9 Feb. 2018. The Huffington Post published an article “The Arctic Refuge Still Bears Scars From Oil Exploration in the 1980s”, detailing the results of study by tundra ecologists, including Torre Jorgenson, that analyzed the potential impacts of seismic exploration in the Arctic Refuge.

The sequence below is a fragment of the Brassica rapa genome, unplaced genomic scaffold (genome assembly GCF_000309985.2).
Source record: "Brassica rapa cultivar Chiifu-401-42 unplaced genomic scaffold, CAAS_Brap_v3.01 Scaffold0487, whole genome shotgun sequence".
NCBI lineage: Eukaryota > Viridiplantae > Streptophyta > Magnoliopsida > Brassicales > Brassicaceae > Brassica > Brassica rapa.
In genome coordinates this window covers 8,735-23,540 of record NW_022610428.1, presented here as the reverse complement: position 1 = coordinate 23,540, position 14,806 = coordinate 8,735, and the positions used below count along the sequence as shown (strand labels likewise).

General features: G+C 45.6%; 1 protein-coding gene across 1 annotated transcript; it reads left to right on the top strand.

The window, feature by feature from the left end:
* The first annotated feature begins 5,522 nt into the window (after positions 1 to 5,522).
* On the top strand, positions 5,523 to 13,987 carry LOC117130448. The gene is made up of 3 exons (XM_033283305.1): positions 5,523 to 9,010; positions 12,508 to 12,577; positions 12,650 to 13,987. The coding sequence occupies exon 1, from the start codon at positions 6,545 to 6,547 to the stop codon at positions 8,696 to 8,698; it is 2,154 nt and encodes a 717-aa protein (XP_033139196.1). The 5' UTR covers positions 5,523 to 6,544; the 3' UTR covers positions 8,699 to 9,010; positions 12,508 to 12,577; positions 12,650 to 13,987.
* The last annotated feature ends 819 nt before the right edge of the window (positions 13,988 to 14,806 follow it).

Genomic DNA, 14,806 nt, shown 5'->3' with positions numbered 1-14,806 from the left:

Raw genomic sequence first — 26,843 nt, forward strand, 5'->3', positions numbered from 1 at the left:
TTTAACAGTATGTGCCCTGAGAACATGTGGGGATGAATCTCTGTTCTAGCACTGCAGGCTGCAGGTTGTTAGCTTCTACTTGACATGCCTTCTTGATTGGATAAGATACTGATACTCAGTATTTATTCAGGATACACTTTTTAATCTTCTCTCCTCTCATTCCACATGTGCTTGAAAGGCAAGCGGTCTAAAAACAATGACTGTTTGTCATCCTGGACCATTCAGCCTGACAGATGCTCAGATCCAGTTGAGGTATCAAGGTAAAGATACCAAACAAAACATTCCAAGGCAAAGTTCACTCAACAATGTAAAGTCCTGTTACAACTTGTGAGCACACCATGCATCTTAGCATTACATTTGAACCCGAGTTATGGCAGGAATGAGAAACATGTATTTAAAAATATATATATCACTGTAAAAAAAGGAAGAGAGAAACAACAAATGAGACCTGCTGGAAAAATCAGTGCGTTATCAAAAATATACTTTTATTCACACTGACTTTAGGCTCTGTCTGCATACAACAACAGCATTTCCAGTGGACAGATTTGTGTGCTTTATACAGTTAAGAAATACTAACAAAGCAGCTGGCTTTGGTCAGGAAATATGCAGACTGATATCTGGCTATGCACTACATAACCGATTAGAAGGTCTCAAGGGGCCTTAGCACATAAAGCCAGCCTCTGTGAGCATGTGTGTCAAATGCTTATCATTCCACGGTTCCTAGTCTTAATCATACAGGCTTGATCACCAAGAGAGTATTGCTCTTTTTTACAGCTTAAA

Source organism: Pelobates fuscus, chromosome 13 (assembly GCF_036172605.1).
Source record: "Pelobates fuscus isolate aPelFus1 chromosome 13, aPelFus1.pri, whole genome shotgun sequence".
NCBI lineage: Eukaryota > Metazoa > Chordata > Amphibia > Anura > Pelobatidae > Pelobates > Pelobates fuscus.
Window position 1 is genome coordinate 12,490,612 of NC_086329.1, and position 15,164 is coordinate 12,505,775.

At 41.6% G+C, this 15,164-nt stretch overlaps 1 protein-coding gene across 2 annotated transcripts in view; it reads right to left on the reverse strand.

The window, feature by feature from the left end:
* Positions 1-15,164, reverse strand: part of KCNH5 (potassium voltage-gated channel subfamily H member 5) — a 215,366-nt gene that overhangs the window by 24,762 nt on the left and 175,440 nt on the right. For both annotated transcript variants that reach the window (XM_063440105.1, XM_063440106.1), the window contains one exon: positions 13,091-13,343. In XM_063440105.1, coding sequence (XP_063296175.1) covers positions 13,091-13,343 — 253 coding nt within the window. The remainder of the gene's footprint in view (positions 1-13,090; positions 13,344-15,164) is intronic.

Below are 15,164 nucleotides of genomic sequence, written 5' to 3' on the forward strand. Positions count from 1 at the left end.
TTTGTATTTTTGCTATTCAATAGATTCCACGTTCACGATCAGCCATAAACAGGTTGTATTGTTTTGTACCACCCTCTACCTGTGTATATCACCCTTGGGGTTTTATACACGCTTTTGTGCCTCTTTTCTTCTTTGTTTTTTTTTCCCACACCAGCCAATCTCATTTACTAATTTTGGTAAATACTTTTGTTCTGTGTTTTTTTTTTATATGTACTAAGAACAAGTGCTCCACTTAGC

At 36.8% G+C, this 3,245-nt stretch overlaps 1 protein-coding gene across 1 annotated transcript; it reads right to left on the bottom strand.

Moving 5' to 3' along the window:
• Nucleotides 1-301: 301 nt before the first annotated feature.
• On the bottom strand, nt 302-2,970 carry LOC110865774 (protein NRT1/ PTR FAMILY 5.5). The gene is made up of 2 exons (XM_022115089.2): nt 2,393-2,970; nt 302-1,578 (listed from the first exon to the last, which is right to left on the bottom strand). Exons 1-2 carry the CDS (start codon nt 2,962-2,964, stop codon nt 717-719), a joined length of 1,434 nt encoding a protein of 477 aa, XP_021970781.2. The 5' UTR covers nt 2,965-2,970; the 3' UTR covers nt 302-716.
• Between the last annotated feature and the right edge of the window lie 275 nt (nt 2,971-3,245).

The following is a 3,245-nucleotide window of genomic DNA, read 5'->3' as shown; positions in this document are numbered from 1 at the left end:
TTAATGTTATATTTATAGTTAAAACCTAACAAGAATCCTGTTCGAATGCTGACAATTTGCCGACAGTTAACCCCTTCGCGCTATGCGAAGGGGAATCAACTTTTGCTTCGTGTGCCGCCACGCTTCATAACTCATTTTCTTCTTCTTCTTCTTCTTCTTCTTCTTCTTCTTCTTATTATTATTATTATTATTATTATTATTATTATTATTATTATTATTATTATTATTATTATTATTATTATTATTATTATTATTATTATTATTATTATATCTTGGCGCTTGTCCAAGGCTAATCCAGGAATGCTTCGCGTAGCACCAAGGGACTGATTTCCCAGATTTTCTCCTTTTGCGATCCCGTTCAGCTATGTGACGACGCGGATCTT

6 May 2017. M. Torre Jorgenson was awarded the Honorary Degree of Doctor of Science from the University of Alaska Fairbanks on May 6, 2017 for his outstanding contribution to the fields of permafrost science, thereby greatly enhancing understanding of the Northern environment. From UAF News release: “Jorgenson has an international reputation as a permafrost scientist who has studied linkages in geomorphology, ecology, hydrology and soil science. His business, Alaska Ecoscience, is dedicated to studying the impacts of climate change on Alaska’s landscapes. Jorgenson’s contributions to UAF began as a camp manager at Toolik Field Station in 1977, which led him to earn a master’s degree in land resources management from UAF in 1986. His has contributed to oilfield impact assessments, land rehabilitation techniques, ecosystem and permafrost mapping, and coastal dynamics research. He has worked with many UAF graduate students and holds affiliate faculty positions with UAF’s Institute of Northern Engineering and Institute of Arctic Biology.”